Israel formally opened its 27th settlement on the North Golan Heights on Monday (4 September) and promised to continue to populate the territory captured from Syria in the 1967 war.
LV Israeli flag ZOOM BACK TO SHOW people walking around settlement with troops looking on (2 shots)
SVs Crowd, including some in Arab dress, and army officers seated during inauguration ceremony (2 shots)
CU Girls in audience applauding (2 shots)
SV Settlement leader speaking to crowd (2 shots)
LV Soldiers standing beneath Israeli flag ZOOM BACK TO SHOW Arabs seated in crowd during ceremony
GV Audience listening to another speaker (3 shots)
SV Group of musicians and dancers perform as crowd watches
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Background: Israel formally opened its 27th settlement on the North Golan Heights on Monday (4 September) and promised to continue to populate the territory captured from Syria in the 1967 war.
SYNOPSIS: This newest kibbutz -- called Ortez -- was begun about six months ago. As with most of these so-called "front line" settlements, the day-to-day activities are carried out under the protection of troops.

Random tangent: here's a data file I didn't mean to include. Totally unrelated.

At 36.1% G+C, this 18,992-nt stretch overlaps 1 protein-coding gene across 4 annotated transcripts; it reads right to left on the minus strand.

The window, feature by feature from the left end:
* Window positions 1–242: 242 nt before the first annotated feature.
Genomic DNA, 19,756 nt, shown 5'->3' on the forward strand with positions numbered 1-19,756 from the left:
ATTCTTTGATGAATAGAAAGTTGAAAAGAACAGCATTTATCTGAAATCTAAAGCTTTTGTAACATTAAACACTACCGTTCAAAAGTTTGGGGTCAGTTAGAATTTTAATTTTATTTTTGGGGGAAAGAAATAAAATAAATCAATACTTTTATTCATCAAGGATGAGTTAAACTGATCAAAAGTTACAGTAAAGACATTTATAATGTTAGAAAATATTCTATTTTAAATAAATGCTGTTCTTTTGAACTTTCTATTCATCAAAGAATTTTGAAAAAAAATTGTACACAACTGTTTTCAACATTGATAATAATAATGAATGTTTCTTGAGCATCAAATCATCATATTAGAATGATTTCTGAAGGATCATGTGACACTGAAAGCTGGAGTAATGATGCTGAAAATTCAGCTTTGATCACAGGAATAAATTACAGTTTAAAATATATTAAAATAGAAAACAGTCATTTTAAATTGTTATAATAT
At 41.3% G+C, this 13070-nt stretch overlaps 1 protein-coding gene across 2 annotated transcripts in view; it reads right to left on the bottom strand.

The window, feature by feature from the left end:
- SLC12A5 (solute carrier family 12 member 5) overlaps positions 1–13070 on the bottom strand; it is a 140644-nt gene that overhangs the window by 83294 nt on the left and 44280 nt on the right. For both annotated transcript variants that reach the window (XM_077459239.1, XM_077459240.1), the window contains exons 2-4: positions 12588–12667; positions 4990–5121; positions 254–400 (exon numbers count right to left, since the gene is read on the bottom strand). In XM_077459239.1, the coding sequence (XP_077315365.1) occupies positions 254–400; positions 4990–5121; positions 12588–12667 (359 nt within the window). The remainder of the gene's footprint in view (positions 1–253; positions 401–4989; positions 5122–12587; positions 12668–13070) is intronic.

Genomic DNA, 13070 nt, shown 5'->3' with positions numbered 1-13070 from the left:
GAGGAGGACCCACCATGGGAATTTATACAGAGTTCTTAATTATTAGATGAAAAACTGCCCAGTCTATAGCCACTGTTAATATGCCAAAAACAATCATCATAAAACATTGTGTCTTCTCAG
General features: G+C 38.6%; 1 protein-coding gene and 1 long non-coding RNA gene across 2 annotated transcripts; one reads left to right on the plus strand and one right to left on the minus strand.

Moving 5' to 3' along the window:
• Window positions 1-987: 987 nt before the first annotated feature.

The kibbutz was dedicated at a small ceremony attended by local people as well as the new settlers who are mostly army veterans with their families, and former city dwellers. They gave an enthusiastic reception to government officials who promised to maintain the present pace of Israeli development in the occupied lands.
Israeli plans for settlement on the Golan Heights have been pushed into the background during the past year as Prime Minister Menachem Begin's government concentrated on the Jewish settlement of the West Bank of the Jordan which was also taken in 1967.
Jewish settlements have been one of the stumbling blocks for the Israeli-Egyptian peace negotiations, and one of the key issues to be discussed at the talks between Mr. Begin, Egypt's President Sadat and President Carter which are taking place at the moment at Camp David in Maryland.